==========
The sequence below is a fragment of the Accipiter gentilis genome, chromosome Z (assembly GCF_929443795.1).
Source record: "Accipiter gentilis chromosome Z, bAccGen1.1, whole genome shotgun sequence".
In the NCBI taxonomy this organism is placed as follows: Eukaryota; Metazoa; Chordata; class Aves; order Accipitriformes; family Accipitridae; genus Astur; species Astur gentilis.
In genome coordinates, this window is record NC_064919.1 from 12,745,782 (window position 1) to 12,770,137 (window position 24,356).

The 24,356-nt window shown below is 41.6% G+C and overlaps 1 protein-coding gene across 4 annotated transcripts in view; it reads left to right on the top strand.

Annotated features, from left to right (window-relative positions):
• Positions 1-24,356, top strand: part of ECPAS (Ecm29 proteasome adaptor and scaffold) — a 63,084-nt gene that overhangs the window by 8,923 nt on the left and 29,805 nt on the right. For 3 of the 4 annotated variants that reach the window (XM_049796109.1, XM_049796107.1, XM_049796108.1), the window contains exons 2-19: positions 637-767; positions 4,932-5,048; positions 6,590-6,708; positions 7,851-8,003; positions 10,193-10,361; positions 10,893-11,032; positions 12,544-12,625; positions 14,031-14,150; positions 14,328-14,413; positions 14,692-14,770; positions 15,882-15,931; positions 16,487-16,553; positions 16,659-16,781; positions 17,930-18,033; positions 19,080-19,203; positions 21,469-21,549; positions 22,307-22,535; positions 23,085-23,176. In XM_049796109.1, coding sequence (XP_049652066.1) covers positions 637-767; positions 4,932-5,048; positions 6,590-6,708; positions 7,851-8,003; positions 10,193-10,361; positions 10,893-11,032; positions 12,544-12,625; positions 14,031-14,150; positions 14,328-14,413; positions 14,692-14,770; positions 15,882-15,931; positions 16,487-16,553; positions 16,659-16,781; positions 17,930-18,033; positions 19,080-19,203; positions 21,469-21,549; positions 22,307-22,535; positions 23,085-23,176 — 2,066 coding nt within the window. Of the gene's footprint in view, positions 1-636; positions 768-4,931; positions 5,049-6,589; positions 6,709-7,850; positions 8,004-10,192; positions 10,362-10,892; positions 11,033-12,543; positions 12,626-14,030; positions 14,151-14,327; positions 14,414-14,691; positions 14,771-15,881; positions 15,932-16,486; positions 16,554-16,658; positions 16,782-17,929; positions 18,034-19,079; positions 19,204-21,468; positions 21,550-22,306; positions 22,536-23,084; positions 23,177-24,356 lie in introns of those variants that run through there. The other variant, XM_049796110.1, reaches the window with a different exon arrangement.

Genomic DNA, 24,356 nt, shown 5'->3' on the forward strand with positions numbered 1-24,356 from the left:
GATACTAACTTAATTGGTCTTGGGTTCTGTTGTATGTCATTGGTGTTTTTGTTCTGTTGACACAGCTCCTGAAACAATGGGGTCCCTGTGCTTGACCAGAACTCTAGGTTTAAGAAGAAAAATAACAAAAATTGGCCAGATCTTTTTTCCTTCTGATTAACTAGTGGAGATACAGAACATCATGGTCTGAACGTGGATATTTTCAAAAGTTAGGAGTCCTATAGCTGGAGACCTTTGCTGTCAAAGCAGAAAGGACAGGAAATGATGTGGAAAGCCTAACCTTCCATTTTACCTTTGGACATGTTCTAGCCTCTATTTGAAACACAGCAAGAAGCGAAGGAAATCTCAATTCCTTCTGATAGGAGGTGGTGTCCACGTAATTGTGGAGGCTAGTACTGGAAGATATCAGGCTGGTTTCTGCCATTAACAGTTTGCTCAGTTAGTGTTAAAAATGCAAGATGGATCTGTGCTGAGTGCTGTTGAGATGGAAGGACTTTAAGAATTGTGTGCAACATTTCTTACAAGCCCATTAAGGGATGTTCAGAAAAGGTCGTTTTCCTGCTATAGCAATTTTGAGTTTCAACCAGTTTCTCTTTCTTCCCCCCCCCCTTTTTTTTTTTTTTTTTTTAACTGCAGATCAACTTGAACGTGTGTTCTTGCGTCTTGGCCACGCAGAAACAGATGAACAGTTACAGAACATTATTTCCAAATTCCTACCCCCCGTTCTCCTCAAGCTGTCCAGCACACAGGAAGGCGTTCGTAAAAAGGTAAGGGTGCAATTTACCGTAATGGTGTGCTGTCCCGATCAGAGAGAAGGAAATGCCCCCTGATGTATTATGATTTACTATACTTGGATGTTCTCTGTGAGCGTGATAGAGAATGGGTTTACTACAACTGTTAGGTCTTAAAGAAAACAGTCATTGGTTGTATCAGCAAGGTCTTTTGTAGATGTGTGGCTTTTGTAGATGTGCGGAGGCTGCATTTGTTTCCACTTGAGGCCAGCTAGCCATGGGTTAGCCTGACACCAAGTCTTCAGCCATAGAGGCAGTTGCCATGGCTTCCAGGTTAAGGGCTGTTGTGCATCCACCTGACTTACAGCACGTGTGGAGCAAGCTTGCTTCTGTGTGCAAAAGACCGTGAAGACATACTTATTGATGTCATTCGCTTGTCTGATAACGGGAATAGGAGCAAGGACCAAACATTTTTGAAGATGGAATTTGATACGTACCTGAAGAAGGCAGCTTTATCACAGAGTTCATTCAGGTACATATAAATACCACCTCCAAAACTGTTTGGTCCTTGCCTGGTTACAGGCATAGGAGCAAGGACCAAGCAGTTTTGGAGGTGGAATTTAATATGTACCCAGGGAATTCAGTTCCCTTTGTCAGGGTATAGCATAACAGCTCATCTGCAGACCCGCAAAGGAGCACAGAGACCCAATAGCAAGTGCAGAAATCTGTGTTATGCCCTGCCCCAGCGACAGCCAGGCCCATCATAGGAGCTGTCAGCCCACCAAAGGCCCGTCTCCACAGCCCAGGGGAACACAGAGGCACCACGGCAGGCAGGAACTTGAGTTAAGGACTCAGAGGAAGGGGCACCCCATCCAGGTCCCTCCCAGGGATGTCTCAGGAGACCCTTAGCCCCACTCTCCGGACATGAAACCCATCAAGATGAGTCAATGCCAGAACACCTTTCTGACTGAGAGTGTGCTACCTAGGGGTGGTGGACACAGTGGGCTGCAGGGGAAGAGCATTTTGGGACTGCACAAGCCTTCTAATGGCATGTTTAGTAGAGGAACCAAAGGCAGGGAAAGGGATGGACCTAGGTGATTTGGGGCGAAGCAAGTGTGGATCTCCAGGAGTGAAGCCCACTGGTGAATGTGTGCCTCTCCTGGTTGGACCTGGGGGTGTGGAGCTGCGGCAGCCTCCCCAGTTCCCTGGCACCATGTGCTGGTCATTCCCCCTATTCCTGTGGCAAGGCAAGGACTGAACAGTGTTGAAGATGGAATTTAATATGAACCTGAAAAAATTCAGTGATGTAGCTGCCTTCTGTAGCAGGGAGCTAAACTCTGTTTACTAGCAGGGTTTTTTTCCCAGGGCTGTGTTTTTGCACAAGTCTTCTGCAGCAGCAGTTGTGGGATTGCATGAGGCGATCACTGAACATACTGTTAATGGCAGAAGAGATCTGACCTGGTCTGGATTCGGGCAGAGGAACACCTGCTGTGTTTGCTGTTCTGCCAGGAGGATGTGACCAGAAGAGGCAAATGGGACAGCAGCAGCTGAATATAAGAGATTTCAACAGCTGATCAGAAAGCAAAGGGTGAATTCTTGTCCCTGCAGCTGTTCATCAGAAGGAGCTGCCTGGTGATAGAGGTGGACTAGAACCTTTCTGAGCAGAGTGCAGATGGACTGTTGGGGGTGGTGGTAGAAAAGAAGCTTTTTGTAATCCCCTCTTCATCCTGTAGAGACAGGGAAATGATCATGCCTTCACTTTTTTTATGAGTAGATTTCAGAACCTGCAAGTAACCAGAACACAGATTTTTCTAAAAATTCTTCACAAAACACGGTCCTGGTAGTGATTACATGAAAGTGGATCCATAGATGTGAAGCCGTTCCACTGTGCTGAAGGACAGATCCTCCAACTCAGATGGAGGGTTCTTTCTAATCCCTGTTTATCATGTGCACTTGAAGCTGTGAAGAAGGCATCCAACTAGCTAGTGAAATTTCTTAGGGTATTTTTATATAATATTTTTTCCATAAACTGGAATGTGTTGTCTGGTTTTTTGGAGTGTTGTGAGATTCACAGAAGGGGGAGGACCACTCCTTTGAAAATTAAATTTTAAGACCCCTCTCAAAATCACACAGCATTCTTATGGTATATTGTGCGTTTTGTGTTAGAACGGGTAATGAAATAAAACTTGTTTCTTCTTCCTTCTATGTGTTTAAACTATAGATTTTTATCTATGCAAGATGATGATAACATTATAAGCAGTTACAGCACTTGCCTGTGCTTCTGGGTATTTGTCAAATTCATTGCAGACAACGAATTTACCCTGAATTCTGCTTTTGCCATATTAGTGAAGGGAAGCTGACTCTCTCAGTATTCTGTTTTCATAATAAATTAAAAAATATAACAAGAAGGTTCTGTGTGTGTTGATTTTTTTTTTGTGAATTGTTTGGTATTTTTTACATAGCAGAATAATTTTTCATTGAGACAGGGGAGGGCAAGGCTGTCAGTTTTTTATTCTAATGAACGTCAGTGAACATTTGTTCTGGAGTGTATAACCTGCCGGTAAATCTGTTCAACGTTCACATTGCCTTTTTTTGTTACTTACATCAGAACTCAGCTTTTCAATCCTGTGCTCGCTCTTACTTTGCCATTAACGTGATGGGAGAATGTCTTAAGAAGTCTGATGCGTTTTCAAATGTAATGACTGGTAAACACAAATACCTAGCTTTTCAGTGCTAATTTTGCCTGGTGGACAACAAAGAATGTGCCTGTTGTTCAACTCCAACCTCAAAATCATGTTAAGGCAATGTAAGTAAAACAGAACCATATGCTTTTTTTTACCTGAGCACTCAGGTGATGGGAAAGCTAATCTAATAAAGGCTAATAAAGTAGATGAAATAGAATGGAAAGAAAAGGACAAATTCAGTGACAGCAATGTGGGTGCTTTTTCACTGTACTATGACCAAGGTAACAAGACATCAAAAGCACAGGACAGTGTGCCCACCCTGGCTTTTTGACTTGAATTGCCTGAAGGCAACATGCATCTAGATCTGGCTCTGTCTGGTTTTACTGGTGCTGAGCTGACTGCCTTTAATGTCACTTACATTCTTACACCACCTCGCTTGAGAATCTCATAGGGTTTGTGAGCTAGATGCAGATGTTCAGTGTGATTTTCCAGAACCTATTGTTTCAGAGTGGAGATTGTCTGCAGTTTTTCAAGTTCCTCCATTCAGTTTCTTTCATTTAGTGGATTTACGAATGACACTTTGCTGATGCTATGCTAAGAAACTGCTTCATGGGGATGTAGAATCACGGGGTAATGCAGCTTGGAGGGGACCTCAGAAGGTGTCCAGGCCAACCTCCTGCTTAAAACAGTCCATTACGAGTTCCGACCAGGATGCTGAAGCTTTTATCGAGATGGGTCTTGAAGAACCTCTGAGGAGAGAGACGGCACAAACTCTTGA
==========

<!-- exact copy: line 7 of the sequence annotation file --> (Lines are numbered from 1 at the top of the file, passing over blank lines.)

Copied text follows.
• Positions 1-24,356, top strand: part of ECPAS (Ecm29 proteasome adaptor and scaffold) — a 63,084-nt gene that overhangs the window by 8,923 nt on the left and 29,805 nt on the right. For 3 of the 4 annotated variants that reach the window (XM_049796109.1, XM_049796107.1, XM_049796108.1), the window contains exons 2-19: positions 637-767; positions 4,932-5,048; positions 6,590-6,708; positions 7,851-8,003; positions 10,193-10,361; positions 10,893-11,032; positions 12,544-12,625; positions 14,031-14,150; positions 14,328-14,413; positions 14,692-14,770; positions 15,882-15,931; positions 16,487-16,553; positions 16,659-16,781; positions 17,930-18,033; positions 19,080-19,203; positions 21,469-21,549; positions 22,307-22,535; positions 23,085-23,176. In XM_049796109.1, coding sequence (XP_049652066.1) covers positions 637-767; positions 4,932-5,048; positions 6,590-6,708; positions 7,851-8,003; positions 10,193-10,361; positions 10,893-11,032; positions 12,544-12,625; positions 14,031-14,150; positions 14,328-14,413; positions 14,692-14,770; positions 15,882-15,931; positions 16,487-16,553; positions 16,659-16,781; positions 17,930-18,033; positions 19,080-19,203; positions 21,469-21,549; positions 22,307-22,535; positions 23,085-23,176 — 2,066 coding nt within the window. Of the gene's footprint in view, positions 1-636; positions 768-4,931; positions 5,049-6,589; positions 6,709-7,850; positions 8,004-10,192; positions 10,362-10,892; positions 11,033-12,543; positions 12,626-14,030; positions 14,151-14,327; positions 14,414-14,691; positions 14,771-15,881; positions 15,932-16,486; positions 16,554-16,658; positions 16,782-17,929; positions 18,034-19,079; positions 19,204-21,468; positions 21,550-22,306; positions 22,536-23,084; positions 23,177-24,356 lie in introns of those variants that run through there. The other variant, XM_049796110.1, reaches the window with a different exon arrangement.